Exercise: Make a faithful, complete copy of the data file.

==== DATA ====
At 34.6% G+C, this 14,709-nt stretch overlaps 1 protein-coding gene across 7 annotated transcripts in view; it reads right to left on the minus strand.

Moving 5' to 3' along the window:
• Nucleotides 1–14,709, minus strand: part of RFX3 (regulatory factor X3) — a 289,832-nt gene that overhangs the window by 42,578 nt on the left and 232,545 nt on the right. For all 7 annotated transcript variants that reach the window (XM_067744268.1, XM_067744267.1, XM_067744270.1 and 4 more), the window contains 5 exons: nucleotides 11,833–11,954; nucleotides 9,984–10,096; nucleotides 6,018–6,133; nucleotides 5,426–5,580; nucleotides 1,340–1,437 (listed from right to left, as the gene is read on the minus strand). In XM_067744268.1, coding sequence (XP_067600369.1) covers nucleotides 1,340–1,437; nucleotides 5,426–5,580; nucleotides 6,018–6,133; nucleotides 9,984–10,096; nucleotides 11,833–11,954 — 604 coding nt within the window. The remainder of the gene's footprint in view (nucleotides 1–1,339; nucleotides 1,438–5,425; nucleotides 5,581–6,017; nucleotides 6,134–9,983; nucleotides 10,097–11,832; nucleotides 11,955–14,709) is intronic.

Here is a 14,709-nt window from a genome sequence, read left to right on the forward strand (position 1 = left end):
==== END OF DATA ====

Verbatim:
At 34.6% G+C, this 14,709-nt stretch overlaps 1 protein-coding gene across 7 annotated transcripts in view; it reads right to left on the minus strand.

Moving 5' to 3' along the window:
• Nucleotides 1–14,709, minus strand: part of RFX3 (regulatory factor X3) — a 289,832-nt gene that overhangs the window by 42,578 nt on the left and 232,545 nt on the right. For all 7 annotated transcript variants that reach the window (XM_067744268.1, XM_067744267.1, XM_067744270.1 and 4 more), the window contains 5 exons: nucleotides 11,833–11,954; nucleotides 9,984–10,096; nucleotides 6,018–6,133; nucleotides 5,426–5,580; nucleotides 1,340–1,437 (listed from right to left, as the gene is read on the minus strand). In XM_067744268.1, coding sequence (XP_067600369.1) covers nucleotides 1,340–1,437; nucleotides 5,426–5,580; nucleotides 6,018–6,133; nucleotides 9,984–10,096; nucleotides 11,833–11,954 — 604 coding nt within the window. The remainder of the gene's footprint in view (nucleotides 1–1,339; nucleotides 1,438–5,425; nucleotides 5,581–6,017; nucleotides 6,134–9,983; nucleotides 10,097–11,832; nucleotides 11,955–14,709) is intronic.

Here is a 14,709-nt window from a genome sequence, read left to right on the forward strand (position 1 = left end):